The Central Intelligence Agency says the relative peace that has settled over Afghan-istan since the ejection of the Taliban last year is a fragile one that could quickly be shattered by unresolved rivalries between regional warlords.
Concern was already running high in Washington and London that the interim government of Hamid Karzai, established in December, could be engulfed by a fresh eruption of ethnic violence.
Thenew warnings are laid out in a classified CIA report. They will give ammunition to those arguing that the British-led International Security Assistance Force (Isaf) should be enlarged and expanded beyond Kabul to other cities.
British paratroops came under fire in Kabul yesterday, leading to fears that they were being attacked in retaliation for shooting dead a civilian and injuring others a few days ago.
The attack took place just after 8.30pm on Wednesday while the soldiers, from the 2nd Battalion, The Parachute Regiment, were on patrol in western Kabul, in an area previously thought safe. They returned fire, but there were no reports of any casualties, according to an Army spokesman.
Kofi Annan, the UN secretary general, will make the case for expansion to Tony Blair inLondon on Monday. He has repeatedly warned the UN Security Council over recent days that the Isaf force of 4,500 is inadequate. A similar appeal was made by Mr Karzai on his visit last month.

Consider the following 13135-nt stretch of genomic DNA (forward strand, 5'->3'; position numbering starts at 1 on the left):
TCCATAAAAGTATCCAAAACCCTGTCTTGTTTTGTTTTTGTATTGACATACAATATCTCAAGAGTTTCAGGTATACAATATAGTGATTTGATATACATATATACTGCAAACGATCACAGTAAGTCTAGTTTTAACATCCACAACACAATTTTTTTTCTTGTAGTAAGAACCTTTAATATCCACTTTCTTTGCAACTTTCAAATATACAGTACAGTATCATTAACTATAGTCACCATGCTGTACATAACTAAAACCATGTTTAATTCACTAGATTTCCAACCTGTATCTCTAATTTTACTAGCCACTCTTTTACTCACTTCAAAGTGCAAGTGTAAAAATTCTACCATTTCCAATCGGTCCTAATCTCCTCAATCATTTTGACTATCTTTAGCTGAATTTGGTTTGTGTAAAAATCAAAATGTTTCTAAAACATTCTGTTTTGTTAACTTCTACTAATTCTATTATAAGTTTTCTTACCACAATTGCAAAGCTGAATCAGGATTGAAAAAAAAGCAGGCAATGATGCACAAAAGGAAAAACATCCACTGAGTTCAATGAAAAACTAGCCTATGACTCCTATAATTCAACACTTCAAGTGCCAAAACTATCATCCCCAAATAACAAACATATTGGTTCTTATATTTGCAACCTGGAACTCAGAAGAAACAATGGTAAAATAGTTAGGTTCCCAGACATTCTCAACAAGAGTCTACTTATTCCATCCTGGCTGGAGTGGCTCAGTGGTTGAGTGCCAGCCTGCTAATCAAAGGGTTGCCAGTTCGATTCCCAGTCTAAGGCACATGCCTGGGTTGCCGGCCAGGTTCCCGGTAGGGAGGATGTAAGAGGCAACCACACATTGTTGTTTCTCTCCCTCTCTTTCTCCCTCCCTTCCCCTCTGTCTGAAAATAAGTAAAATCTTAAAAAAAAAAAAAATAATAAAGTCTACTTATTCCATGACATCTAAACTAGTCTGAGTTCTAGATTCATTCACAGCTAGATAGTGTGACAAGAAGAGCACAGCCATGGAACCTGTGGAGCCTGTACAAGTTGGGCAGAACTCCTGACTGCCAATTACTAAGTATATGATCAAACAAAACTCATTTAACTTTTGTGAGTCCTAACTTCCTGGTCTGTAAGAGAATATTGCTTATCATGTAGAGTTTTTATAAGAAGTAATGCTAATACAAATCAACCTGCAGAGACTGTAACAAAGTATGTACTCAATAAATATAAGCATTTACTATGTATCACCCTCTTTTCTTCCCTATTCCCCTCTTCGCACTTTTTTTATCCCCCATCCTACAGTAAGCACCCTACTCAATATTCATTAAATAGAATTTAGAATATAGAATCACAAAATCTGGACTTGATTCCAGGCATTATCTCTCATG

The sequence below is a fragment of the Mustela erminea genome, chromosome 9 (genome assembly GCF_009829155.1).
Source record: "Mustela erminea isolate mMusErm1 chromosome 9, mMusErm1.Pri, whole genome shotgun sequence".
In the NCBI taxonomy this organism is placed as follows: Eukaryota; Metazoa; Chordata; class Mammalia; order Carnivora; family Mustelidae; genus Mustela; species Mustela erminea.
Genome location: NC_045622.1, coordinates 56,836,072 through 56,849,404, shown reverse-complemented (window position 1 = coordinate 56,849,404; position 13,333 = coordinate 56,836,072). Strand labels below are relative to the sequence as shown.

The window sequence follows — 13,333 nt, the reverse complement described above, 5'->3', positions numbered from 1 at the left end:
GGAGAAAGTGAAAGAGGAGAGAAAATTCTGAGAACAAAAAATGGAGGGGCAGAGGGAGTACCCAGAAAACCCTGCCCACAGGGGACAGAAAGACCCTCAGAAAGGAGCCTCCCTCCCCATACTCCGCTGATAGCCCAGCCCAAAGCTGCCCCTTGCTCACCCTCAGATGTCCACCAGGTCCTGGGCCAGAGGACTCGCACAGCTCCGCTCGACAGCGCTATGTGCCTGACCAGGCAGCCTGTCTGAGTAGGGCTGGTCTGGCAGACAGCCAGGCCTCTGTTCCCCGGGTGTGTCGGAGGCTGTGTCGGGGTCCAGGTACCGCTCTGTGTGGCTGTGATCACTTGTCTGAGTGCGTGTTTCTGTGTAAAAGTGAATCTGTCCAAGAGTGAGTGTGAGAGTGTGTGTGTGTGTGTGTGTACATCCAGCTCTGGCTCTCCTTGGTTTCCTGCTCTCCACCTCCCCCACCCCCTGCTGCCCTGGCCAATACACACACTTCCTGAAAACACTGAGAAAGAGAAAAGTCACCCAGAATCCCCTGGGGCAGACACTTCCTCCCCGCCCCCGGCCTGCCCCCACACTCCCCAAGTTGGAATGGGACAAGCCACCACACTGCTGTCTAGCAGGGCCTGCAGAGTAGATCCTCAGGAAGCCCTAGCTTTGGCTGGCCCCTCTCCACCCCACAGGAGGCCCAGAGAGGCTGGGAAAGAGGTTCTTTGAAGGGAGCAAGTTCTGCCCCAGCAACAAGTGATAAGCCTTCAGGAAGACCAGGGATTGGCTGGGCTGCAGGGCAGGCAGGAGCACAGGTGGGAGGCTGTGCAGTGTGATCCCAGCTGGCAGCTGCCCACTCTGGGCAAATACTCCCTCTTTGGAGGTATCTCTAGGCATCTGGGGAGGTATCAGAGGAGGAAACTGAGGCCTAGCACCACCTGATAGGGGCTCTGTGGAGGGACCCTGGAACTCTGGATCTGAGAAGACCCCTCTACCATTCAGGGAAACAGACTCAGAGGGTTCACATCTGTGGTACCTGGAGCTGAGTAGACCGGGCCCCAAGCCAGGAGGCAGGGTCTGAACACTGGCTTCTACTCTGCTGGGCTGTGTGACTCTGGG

An American official said the report was meant to alert Washington topossibleprob-lems ahead. "Civil war is not imminent, but the seeds are there," he said. Ominous developments include the murder last week of the transport minister, Abdul Rahman, and skirmishes between rival militias in Khost.
The White House said Mr Bush had dispatched his special envoy, Zalmay Khalilzad, to Kabul "to consult with Karzai, and senior Afghan, UN and other officials, on the situation in Afghanistan and the ongoing war to root out al-Qa'ida."
Washington is divided on the future of Isaf, however. The State Department isfor enlargement, but the Pentagon argues it would divert resources from the other priority, chasing terrorist networks.
* Donald Rumsfeld, the Defence Secretary, said yesterday a raid by US special forces on two compounds in Afghanistan last month did not hit al-Qa'ida or Taliban members as originally thought. Up to 15 Afghans were killed at one of the compounds in Hazar Qadam, north of Kandahar, in a fight with US soldiers, Mr Rumsfeld said.Reuse content